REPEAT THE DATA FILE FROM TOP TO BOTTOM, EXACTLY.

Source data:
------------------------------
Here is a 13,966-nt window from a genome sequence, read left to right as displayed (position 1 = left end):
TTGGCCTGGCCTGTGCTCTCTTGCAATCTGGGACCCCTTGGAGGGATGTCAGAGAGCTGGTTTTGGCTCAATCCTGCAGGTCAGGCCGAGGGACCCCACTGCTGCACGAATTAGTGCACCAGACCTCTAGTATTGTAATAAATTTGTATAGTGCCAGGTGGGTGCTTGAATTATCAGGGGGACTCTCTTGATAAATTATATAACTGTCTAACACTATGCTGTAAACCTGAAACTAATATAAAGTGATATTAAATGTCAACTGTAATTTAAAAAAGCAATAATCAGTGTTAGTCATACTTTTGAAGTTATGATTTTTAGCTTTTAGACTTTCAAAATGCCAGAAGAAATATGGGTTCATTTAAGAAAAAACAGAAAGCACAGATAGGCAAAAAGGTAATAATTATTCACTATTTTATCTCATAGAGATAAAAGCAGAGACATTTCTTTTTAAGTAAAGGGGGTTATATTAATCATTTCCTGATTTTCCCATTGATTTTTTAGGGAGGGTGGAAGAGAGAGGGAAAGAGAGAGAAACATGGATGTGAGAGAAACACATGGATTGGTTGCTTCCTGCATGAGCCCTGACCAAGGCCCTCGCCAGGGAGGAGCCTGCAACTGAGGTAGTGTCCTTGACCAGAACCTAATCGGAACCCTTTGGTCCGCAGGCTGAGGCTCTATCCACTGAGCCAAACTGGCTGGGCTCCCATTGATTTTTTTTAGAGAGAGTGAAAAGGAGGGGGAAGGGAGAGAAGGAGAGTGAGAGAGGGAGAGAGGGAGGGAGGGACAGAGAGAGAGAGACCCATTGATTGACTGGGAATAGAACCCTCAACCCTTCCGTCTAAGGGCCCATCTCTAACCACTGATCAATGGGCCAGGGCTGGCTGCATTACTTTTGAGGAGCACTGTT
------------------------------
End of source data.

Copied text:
Here is a 13,966-nt window from a genome sequence, read left to right as displayed (position 1 = left end):
TTGGCCTGGCCTGTGCTCTCTTGCAATCTGGGACCCCTTGGAGGGATGTCAGAGAGCTGGTTTTGGCTCAATCCTGCAGGTCAGGCCGAGGGACCCCACTGCTGCACGAATTAGTGCACCAGACCTCTAGTATTGTAATAAATTTGTATAGTGCCAGGTGGGTGCTTGAATTATCAGGGGGACTCTCTTGATAAATTATATAACTGTCTAACACTATGCTGTAAACCTGAAACTAATATAAAGTGATATTAAATGTCAACTGTAATTTAAAAAAGCAATAATCAGTGTTAGTCATACTTTTGAAGTTATGATTTTTAGCTTTTAGACTTTCAAAATGCCAGAAGAAATATGGGTTCATTTAAGAAAAAACAGAAAGCACAGATAGGCAAAAAGGTAATAATTATTCACTATTTTATCTCATAGAGATAAAAGCAGAGACATTTCTTTTTAAGTAAAGGGGGTTATATTAATCATTTCCTGATTTTCCCATTGATTTTTTAGGGAGGGTGGAAGAGAGAGGGAAAGAGAGAGAAACATGGATGTGAGAGAAACACATGGATTGGTTGCTTCCTGCATGAGCCCTGACCAAGGCCCTCGCCAGGGAGGAGCCTGCAACTGAGGTAGTGTCCTTGACCAGAACCTAATCGGAACCCTTTGGTCCGCAGGCTGAGGCTCTATCCACTGAGCCAAACTGGCTGGGCTCCCATTGATTTTTTTTAGAGAGAGTGAAAAGGAGGGGGAAGGGAGAGAAGGAGAGTGAGAGAGGGAGAGAGGGAGGGAGGGACAGAGAGAGAGAGACCCATTGATTGACTGGGAATAGAACCCTCAACCCTTCCGTCTAAGGGCCCATCTCTAACCACTGATCAATGGGCCAGGGCTGGCTGCATTACTTTTGAGGAGCACTGTT